(1)The gel must be denicked and regenerated after repeated use or when it is necessary to replace the chelated metal ions. Nickel removal method: firstly rinse the column with 5 to 10 bed volumes of distilled water, then rinse the column with 5 to 10 bed volumes of 100 mmol/L EDTA, and finally use 2 to 3 bed volumes of 0.5 mol/ L NaCl washes away residual EDTA.
(2)The column used for multiple times generally needs to be cleaned after nickel removal. Cleaning method: Reverse the column with 0.1~1.0 mol/L NaOH, keep it at 50 cm/h for 1~2 h, not only can remove the strong impurities, but also remove the heat source.
(3)Re-chelating metal ions after cleaning. Chelation method: firstly, the column after nickel removal is fully equilibrated with 2 to 5 bed volumes of distilled water, and then 0.1 to 0.3 mol/L metal salt solution is used to pass 5 to 10 bed volumes to chelate metal ions. Rinse with 5 to 10 bed volumes of distilled water to remove unchelated metal ions.
(1)Removal of proteins adsorbed by ion exchange: 2 to 3 bed volumes were washed back by 2 mol/L NaCl solution.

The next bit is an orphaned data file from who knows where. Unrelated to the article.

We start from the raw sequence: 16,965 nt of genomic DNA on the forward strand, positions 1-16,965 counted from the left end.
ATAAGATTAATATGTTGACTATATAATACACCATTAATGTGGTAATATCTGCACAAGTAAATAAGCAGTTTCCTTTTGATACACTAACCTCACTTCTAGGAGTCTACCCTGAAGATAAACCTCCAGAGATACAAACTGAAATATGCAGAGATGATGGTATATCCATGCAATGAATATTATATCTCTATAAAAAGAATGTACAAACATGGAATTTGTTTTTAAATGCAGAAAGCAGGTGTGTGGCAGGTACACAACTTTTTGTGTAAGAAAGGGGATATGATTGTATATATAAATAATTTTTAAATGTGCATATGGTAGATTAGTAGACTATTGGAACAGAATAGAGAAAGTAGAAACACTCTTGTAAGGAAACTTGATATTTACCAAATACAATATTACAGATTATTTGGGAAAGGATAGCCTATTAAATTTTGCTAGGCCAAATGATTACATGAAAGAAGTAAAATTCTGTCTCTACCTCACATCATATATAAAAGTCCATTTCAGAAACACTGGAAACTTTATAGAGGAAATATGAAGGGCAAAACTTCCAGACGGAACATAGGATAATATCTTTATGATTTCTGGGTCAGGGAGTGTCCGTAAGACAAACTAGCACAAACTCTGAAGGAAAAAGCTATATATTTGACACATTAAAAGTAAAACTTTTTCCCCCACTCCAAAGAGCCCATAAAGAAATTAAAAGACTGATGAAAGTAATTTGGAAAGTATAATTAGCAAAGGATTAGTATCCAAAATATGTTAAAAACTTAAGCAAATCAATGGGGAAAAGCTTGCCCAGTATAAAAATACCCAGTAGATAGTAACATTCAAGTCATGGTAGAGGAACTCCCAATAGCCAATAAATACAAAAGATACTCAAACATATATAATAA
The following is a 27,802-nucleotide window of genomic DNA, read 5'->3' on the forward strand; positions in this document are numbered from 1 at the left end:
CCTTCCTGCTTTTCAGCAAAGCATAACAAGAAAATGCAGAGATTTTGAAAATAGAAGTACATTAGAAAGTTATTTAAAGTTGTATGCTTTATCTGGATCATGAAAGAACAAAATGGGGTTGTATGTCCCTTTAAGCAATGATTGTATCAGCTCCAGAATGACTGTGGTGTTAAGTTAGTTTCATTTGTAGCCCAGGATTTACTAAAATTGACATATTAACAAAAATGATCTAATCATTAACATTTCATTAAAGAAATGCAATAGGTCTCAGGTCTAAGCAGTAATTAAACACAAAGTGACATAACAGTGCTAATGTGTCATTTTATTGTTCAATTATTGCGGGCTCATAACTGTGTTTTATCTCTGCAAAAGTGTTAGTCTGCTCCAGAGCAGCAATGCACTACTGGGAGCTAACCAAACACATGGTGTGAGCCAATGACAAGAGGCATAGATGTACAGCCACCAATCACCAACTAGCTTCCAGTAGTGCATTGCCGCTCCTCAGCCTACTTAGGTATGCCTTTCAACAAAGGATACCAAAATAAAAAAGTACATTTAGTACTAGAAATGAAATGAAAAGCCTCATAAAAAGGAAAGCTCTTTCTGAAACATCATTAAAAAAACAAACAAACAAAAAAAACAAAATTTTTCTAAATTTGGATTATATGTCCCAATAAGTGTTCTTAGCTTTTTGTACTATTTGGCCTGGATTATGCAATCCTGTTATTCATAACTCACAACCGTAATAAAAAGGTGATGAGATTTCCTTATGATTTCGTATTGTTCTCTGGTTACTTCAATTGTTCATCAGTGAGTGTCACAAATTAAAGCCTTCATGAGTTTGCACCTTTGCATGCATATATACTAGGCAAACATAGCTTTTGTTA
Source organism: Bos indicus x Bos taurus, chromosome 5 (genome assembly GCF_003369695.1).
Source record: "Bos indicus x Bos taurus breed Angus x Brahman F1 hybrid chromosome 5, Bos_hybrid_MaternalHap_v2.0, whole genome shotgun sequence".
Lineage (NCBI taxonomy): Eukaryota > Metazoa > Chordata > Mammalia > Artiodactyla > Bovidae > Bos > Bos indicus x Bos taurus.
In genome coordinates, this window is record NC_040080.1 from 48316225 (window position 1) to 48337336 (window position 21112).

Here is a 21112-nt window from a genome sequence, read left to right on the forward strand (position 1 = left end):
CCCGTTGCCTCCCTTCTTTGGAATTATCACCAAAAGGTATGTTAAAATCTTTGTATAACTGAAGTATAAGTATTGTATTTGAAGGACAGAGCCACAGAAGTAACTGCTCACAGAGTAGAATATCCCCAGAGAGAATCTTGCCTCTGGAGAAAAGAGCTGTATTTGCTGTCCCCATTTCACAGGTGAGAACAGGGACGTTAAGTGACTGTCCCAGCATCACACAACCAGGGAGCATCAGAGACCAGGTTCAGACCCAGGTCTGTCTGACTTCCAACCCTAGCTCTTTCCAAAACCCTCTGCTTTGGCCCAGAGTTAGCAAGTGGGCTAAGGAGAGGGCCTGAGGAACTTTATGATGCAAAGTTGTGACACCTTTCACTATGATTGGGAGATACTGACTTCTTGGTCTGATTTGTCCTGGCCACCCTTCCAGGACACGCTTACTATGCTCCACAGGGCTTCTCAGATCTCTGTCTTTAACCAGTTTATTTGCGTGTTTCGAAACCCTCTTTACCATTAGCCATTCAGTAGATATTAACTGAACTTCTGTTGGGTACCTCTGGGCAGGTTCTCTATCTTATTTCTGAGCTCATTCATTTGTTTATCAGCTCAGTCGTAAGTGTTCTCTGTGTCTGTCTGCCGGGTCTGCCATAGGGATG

(2)Removal of strong hydrophobic proteins and lipids, etc.: 4 bed volumes were washed back with 70% ethanol or 30% isopropanol.
(3)Removal of precipitated protein, hydrophobic protein: reference gel regeneration step.
Sealed and stored at 4~30°C (20% ethanol in storage solution), dry, ventilated, clean, not frozen; used columns are stored in 4~8°C, 20% ethanol solution.
(1)The sample and Ni seplife®6FF (IDA) must be equilibrated with the elution buffer and then go to chromatography column.
(2)The column bed must be flat, free of grooves and air bubbles, otherwise it should be reinstalled.
(3)When using, ensure that the temperature of the column and the buffer are the same, avoiding the generation of bubbles in the column bed and affecting the purification effect.
(4)The flow rate should be strictly controlled during the elution process, and not too fast.
(5)During the loading and the entire elution process, the cylinder surface is prevented from drying out.